Tomorrow, MOUNTAINS. Oh yes, the first day in the mountains. In between doing a 4-hr mt. ride with my friends, and celebrating MY 30th BIRTHDAY, I'll be salivating on my laptop keyboard as I watch the very-cool Versus On-Demand feed to see Contador dish out some DOLOR.




p.s.


I've included a token picture of Cancellara. You're welcome.



Tuesday, July 06, 2010

Crashes, Cobbles: A Tale of Luck




So in case you've missed the past three days of the TdF, it can best be summarized thus: CRASHES, CRASHES, COBBLES.

Really. I just completely gave it away--sorry, I should have prefaced the beginning of this post with "spoiler alert!"

Yesterday, Stage 2, some rain later in the stage turned the Cat 3 descents into an ice rink, and after a Stage 1 day, marred by jittery cyclists shoving their carbon into each other, dogs, and ditches, the riders were starting to get a little pissed about constantly hitting the pavement, so Cancellara, being ever the leader, enforced a gentleman's agreement to protest the unsafe roads, thus barring a sprint.

The first week of the Tour is always sprinkled with flying 130 pound men in the air being catapulted off by fellow riders who are jockeying for position--but this year has been almost comical in the number of crashes. Paul and Phil aren't even breaking their stories about such- and-such castle's history from the 13th century to comment on a crash. Overheard: And now panning down we see, whoops, well, there goes an Italian in the ditch, so as I was saying, Paul, the Lords of Belgium's second most wealthy family owned this castle back in the 1500s, oh mercy, whoops a daisy! There goes a Frenchman crossing wheels with a Spaniard--and look at all that blood! As I was saying, the family sold it...

Almost every rider today showed up at the line today with white bandages and netting decorating their elbows and knees. You can bet those without said bandages were the first to be pushed in a ditch once those Belgian roads narrowed. That's just how cycling goes in Belgium.

And then the cobbles on today's race, Paris Roubaix, Stage 3 and the carnage. Basically, once Frank Schleck hit the deck, which is such a shame, it was an absolute chaotic battlefield of dust, flats, more crashes, and riders turning themselves inside out to chase back. Mass confusion ensued as Armstrong and Contador switched leads in their respective chase 2 and 3 groups, which were hunting the "national champions" chase 1 that included Cancellara, Andy Schleck, Cadel, and Hushovd--to no avail. It was a pleasant surprise to see some significant time gaps open up between the leaders in week 1 of racing--a week that's typically a rather predictable mix of breakaways getting caught just in time so the sprinters can pump their fists in the air.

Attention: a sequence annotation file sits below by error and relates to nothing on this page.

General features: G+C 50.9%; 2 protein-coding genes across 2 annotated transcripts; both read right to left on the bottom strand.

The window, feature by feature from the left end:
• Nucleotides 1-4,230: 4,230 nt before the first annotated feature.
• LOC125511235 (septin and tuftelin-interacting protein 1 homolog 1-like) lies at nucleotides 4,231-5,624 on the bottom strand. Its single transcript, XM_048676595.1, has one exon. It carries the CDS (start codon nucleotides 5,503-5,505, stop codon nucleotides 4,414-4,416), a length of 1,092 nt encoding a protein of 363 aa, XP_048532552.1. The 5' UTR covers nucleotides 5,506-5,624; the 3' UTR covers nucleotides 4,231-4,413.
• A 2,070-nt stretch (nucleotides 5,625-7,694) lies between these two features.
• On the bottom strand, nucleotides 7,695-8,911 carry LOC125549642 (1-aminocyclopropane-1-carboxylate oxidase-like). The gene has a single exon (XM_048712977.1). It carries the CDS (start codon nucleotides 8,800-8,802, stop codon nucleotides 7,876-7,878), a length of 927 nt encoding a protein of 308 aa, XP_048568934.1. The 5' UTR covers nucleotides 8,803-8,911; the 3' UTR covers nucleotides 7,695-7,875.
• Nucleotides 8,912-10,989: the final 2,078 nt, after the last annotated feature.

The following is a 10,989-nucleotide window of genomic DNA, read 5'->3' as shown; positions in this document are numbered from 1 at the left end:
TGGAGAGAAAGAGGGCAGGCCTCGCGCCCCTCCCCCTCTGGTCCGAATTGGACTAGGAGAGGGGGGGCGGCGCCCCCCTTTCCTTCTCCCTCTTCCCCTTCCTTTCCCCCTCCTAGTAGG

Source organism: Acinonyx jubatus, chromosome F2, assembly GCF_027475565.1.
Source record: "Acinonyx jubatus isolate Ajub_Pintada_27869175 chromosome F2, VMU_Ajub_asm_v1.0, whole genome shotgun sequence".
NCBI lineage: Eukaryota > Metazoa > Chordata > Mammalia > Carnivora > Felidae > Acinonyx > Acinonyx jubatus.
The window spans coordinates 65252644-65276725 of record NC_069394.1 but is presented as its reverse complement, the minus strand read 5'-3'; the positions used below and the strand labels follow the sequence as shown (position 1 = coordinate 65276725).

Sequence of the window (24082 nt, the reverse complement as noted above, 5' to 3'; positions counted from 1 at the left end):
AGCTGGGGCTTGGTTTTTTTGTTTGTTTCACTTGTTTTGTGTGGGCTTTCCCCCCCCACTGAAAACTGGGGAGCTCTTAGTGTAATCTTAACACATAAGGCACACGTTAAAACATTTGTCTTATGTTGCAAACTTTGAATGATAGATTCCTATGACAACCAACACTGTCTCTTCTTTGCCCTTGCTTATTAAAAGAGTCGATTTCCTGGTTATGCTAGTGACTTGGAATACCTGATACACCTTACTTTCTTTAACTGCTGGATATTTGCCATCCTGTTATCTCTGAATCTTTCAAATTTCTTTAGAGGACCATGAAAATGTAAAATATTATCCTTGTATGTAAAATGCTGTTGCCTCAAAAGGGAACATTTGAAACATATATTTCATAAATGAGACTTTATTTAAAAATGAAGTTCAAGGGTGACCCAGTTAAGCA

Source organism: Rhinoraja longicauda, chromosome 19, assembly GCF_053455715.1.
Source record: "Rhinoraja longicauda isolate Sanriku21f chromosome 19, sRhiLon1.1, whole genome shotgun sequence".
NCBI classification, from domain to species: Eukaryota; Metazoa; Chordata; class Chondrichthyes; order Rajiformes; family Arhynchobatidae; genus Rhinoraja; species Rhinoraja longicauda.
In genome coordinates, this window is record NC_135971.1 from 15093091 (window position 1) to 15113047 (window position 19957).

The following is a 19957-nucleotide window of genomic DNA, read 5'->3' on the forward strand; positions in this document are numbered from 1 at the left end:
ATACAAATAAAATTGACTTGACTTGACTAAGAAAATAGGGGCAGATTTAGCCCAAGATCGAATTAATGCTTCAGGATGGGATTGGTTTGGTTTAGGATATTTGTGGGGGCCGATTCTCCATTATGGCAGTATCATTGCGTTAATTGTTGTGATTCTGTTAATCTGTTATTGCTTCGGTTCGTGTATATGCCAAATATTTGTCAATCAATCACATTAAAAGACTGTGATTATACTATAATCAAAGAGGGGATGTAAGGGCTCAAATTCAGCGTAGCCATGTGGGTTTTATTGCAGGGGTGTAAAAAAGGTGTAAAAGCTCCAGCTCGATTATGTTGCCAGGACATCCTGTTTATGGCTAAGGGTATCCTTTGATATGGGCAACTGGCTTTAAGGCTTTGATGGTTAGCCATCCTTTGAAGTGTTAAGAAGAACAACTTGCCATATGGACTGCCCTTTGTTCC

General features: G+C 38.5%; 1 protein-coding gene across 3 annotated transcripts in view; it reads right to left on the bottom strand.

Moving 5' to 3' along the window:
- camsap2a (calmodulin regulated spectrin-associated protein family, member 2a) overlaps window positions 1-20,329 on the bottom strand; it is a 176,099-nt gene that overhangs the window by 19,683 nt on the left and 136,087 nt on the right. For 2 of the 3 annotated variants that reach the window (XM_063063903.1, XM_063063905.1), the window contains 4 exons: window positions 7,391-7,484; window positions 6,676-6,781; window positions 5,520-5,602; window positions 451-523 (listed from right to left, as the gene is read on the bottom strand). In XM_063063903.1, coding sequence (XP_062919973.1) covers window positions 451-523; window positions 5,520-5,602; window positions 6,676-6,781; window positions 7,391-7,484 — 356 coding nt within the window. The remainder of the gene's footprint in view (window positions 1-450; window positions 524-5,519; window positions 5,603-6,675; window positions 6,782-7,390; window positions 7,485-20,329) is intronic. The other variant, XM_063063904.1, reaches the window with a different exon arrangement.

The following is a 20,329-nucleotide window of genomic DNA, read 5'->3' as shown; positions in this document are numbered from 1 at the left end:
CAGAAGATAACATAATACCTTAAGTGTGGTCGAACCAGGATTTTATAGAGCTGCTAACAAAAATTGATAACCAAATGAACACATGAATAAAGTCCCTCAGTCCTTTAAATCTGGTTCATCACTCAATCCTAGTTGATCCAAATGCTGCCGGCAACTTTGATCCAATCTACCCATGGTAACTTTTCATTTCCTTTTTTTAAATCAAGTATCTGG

Armstrong, in a post-race interview today, flashed some welcome humility about the reality of cobbles. He admitted he wasn't prepared for how hard the peloton drilled it, and that it was a day where he got nailed.



And that's the beauty of the cobbles: They don't care if a rider has a body fat of 3%, whether a rider has a phenomenal sprint, or can beat every other man in a time trial. The cobbles are a great leveler in that regard. There's already fierce debate heating up about the "unfairness" of cobbles in TdF--it's not a Classics race, after all.



But the Tour, ultimately, is about racing and drama and strength and luck. The cobbles don't take favorites. To see featherweights like Contador and Andy Schelck succeed today proves that. The cobbles favor luck.
And Cancellara.

Friday, July 02, 2010

THE TOUR!! ONLINE!! FINALLY!!


Hi Joanna, Thanks for signing up for the Versus Tour Tracker. The Tour de France begins July 3rd and now you won't miss a minute of the live action in HD. Log into the Tour Tracker beginning July 3rd: http://tracker.versus.com/ The Tour Tracker is as close to the Tour de France without a passport. 23 Days. 21 Stages. 3,600 kilometers. All at your fingertips. Thanks again, Versus http://tracker.versus.com/


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INTERNET: DO YOU KNOW WHAT THIS MEANS????

It means that the eccentric cycling universe, most of whom are not into TV, and/or don't have cable, will now have a new way to watch the Tour! No more endless Internet surfing looking for ways to poach Europe's online coverage! No more sitting in bars and trying to fight for Versus coverage against people who want to watch baseball!
I have spent the last FIVE SUMMERS fruitlessly wandering around during the whole month of July trying to find a place to watch the Tour every night. Wait, take that back--I believe in '07 I went to my office every night and watched it there. Anyways, July is my favorite month, because of the Tour, but it's also my most frustrating because I have yet managed to find perfectly accessible Tour coverage ON DEMAND.

Thank god Versus finally got with the Internet TV program and is offering it online. That was the best $30 I ever spent.

July. Ahhhhh. This will be a good one, indeed.